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Comparative Effects of Recreational and Medical Marijuana Laws On Drug Use Among Adults and Adolescents

Alex Hollingsworth (), Coady Wing and Ashley Bradford

No drx9f, SocArXiv from Center for Open Science

Abstract: Thirty-four states have adopted medical marijuana laws and ten states have adopted recreational marijuana laws. There is little research comparing how these two types of laws affect drug consumption of the general US population. Using a difference in difference strategy, we find that recreational laws increase past-year marijuana use by 25% among adults and by 10% among adolescents. In contrast, medical laws increase adult use by only 5% and have a negligible effect on adolescent use. We also find that recreational marijuana dispensaries are an important driver of the increase in marijuana use for adults 26 and over. Taken together, our results suggest that medical laws are not de facto recreational laws in that they succeed in mitigating recreational use, that recreational laws have broad effects on overall levels of marijuana use, and that underage marijuana use may be an important problem with existing implementations of recreational marijuana laws.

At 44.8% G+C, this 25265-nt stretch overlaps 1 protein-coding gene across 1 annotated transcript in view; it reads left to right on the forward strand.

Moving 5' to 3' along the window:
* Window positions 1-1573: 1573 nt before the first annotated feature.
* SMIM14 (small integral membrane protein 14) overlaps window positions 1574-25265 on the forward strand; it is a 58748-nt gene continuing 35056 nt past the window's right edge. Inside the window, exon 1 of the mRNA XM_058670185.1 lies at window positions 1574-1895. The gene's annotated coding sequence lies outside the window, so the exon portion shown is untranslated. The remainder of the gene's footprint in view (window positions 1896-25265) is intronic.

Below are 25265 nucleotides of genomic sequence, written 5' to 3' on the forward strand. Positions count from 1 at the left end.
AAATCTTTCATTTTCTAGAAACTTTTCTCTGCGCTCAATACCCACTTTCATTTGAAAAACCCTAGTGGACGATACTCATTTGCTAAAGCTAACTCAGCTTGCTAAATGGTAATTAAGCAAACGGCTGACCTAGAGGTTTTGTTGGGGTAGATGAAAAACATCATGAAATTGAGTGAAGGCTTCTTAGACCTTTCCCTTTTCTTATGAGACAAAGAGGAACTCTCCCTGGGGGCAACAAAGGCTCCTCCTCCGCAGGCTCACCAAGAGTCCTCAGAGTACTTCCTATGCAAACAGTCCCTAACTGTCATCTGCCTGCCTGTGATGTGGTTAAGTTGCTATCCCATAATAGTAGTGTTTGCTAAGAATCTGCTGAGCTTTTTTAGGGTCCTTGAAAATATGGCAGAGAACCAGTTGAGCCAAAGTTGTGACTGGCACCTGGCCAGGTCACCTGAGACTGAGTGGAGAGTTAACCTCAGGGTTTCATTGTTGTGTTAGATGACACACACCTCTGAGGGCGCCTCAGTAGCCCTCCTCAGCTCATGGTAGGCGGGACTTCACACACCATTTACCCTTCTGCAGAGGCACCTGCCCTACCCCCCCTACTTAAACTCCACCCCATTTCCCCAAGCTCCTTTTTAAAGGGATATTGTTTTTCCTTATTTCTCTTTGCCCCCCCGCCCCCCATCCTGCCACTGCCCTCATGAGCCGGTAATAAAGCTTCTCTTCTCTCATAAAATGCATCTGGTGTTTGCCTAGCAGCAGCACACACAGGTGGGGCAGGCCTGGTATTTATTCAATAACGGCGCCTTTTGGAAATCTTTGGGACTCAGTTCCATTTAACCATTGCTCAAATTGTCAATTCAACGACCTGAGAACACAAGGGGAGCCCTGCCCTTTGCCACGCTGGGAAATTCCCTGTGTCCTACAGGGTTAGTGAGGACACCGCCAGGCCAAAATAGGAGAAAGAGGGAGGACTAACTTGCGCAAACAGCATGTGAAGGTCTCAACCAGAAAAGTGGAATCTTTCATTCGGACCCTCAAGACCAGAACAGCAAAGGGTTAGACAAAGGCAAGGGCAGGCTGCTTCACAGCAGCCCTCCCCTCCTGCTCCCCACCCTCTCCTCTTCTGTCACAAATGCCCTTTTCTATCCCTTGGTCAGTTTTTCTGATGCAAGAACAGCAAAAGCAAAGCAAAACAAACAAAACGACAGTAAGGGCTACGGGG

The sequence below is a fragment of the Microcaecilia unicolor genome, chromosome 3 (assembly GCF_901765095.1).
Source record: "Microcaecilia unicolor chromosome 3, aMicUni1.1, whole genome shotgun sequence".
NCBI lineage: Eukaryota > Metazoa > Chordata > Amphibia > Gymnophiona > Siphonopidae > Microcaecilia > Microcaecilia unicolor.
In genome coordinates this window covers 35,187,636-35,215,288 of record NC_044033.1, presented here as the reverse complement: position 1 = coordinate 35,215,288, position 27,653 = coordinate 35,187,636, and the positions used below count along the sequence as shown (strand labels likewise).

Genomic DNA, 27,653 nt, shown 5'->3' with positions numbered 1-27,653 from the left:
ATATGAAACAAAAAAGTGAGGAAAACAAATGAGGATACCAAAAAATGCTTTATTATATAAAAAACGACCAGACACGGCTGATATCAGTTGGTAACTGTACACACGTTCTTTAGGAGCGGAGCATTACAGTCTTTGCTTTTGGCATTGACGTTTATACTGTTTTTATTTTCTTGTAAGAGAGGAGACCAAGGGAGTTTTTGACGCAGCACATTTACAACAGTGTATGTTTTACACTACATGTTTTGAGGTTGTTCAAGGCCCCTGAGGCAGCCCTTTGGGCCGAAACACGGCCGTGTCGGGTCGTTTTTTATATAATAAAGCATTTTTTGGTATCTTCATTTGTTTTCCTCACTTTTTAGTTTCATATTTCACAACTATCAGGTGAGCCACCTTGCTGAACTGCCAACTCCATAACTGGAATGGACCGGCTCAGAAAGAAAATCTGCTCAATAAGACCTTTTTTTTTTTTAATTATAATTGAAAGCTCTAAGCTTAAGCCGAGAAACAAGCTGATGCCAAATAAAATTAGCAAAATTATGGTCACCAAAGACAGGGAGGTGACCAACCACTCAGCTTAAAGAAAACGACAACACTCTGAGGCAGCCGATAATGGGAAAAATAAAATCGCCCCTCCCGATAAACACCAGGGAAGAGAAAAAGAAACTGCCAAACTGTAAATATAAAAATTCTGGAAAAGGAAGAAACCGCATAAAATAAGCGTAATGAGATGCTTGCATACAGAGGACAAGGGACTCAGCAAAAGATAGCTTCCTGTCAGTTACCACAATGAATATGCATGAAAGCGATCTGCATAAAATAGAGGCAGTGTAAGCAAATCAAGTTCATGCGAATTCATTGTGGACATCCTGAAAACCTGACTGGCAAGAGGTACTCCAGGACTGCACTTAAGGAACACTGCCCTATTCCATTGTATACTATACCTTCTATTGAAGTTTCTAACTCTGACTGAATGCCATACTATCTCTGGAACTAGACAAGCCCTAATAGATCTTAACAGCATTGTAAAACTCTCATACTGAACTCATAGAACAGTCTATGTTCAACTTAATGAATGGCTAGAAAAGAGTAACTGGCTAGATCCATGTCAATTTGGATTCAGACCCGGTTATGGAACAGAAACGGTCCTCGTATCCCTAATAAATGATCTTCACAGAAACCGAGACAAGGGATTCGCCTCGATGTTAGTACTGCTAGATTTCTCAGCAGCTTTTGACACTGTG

Date: 2020-08-19
New Economics Papers: this item is included in nep-hea and nep-law
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Journal Article: Comparative Effects of Recreational and Medical Marijuana Laws on Drug Use among Adults and Adolescents (2022) Downloads
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DOI: 10.31219/

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